October 7, 2010

When your tomatoes are not red--

We are at the tail end of tomato season, which means that you are most likely harvesting green tomatoes. I've had my run-in with a frying pan and a green tomato this year. Last week I despaired of not having the time to recreate the recipe (simple yet time-intensive) and opted for a green tomato salsa. It's an easy and quick recipe that will use up your green tomatoes, as well as any extra hot peppers and cilantro. A basic salsa recipe includes:

1. Tomatoes
2. Garlic
3. Onions, minced
4. Lime Juice
5. Salt (Kosher or Sea Salt)
6. Hot Peppers/Bell Peppers
7. Olive oil
8. Cilantro (optional)

You could add other items, of course (black beans, corn.) Personally, I like to use what I have available, for the economy of the thing. I don't have a good picture to share. I think we all know what salsa looks like.

I really enjoyed the green tomatoes, and I also had a good experience with a yellow tomato,which I attempted to paint, and then eventually ate in slices. I posted the painting on my fridge. See above photo. I also painted a hot pepper, just for the fun of it.The tomato was sweet and subtle, not quite as tart as a red variety. The pepper was so spicy that it burned my hands!

Should you be interested in the health benefits of yellow and green vs. red tomatoes. A quick search reveals a helpful Q & A from the New York Times, written by C. Claiborn Ray. A little dated (2000), but still informative:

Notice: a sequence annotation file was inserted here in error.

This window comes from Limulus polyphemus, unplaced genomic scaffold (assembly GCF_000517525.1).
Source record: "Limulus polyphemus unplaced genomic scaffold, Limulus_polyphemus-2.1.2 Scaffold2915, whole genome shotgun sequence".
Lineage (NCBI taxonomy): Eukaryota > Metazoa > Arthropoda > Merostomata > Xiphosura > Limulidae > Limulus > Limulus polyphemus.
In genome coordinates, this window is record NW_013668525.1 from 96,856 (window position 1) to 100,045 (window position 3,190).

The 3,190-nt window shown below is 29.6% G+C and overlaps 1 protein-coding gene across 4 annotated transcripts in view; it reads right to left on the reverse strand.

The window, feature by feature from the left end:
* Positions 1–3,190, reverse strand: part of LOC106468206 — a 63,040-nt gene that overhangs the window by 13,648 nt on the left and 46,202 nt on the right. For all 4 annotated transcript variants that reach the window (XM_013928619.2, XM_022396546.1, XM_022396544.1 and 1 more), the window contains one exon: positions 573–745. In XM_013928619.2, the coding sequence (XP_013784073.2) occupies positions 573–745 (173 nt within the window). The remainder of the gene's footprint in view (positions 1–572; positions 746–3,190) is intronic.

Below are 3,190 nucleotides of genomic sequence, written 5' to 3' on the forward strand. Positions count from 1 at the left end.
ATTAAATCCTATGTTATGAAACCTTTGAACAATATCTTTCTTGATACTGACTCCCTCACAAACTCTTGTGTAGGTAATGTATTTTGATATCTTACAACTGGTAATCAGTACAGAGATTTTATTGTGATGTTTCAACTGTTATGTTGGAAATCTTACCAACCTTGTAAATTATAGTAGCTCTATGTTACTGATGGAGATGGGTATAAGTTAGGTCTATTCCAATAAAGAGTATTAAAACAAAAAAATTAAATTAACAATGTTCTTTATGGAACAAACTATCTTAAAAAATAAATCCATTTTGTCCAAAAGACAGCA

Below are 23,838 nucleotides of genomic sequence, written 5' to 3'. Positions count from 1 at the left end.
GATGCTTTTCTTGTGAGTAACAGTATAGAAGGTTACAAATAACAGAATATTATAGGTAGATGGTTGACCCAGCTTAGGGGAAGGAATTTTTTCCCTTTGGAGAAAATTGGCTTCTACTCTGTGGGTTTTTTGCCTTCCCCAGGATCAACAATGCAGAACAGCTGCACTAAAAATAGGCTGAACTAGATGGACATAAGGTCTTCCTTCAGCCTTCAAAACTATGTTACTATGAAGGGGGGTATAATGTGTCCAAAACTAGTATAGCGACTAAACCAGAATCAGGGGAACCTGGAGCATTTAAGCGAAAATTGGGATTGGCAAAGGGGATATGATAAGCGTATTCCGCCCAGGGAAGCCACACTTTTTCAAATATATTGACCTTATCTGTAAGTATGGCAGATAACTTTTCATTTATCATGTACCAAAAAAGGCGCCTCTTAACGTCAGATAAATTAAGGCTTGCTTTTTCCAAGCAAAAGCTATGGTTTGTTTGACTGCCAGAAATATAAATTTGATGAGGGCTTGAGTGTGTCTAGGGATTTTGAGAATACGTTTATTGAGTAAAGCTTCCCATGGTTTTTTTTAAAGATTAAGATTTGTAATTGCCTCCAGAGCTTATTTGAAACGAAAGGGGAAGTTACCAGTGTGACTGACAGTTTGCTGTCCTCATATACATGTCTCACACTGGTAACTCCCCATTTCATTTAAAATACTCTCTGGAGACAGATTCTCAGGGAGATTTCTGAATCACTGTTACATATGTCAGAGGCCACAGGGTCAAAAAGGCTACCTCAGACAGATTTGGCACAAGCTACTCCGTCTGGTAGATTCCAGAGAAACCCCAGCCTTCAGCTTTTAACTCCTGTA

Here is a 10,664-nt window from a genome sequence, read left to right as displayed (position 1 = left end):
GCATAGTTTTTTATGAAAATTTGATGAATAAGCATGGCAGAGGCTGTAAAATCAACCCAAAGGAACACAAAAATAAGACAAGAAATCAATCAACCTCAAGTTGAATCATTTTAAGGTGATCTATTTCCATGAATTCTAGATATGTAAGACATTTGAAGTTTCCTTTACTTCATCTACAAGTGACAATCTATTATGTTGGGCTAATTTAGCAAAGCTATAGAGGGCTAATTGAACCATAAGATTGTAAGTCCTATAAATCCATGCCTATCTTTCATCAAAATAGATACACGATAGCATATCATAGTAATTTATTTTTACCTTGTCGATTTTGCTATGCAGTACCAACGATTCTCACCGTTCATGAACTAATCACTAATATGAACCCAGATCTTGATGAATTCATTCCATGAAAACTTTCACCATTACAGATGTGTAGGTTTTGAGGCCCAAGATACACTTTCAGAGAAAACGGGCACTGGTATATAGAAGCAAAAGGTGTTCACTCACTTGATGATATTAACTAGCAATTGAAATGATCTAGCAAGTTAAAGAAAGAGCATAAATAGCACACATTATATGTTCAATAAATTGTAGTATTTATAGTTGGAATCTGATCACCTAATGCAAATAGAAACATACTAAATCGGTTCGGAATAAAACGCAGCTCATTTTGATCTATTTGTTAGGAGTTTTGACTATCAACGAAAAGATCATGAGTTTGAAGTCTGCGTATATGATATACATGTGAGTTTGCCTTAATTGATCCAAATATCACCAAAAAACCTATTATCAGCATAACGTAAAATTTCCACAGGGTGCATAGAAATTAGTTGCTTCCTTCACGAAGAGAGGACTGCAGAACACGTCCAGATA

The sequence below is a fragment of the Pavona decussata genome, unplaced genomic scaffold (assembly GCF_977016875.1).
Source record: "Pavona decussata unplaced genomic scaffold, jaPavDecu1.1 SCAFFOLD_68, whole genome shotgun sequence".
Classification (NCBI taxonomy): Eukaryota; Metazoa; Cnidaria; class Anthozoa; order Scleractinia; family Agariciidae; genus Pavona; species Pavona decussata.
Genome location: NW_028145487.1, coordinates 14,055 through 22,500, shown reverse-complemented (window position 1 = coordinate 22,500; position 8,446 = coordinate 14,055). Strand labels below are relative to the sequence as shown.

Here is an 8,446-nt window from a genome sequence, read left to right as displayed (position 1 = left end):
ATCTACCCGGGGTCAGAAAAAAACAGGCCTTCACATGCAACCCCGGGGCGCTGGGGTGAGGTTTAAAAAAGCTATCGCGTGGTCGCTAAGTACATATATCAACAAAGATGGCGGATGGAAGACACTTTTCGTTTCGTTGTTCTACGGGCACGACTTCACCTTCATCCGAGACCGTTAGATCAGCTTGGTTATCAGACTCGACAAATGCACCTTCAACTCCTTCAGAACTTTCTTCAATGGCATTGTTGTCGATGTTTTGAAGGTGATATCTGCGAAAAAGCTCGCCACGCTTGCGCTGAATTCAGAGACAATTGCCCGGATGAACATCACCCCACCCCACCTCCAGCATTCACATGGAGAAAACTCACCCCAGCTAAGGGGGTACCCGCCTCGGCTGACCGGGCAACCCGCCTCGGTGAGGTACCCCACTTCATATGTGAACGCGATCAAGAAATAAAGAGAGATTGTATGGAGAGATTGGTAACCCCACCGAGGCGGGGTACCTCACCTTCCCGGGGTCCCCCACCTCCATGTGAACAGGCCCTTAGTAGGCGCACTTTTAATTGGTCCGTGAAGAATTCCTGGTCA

Q. I see yellow tomatoes, among other exotic types, at vegetable stores. Do they differ in nutritional value from red tomatoes?

A. Like all vegetables, tomatoes differ somewhat in nutritional value from variety to variety, and even from season to season. For example, the United States Department of Agriculture lists different average nutrient contents for tomatoes harvested from November to May and for those from June to October.

Many food values are comparable for red and yellow tomatoes, or are a tradeoff. For example, the amino acids are found in similar smidgens. The precursor of vitamin A called beta carotene is found in valuable amounts in red and yellow tomatoes and in many other vegetables.

Both colors have vitamin C, though a red tomato has about three times as much. Minerals are similar, though a yellow tomato is higher in sodium. Yellow tomatoes have more niacin and folate; red tomatoes have more vitamin B6 and pantothenic acid, and so on.

But there is one significant nutrient, reported in some studies to be a powerful antioxidant that may help prevent cancer, that is found in red tomatoes but not in others: lycopene. Lycopene, which is also converted in the body to vitamin A, is the very thing that makes red tomatoes red. The redder the tomato, the more lycopene, and no lycopene at all is to be found in green or yellow tomatoes.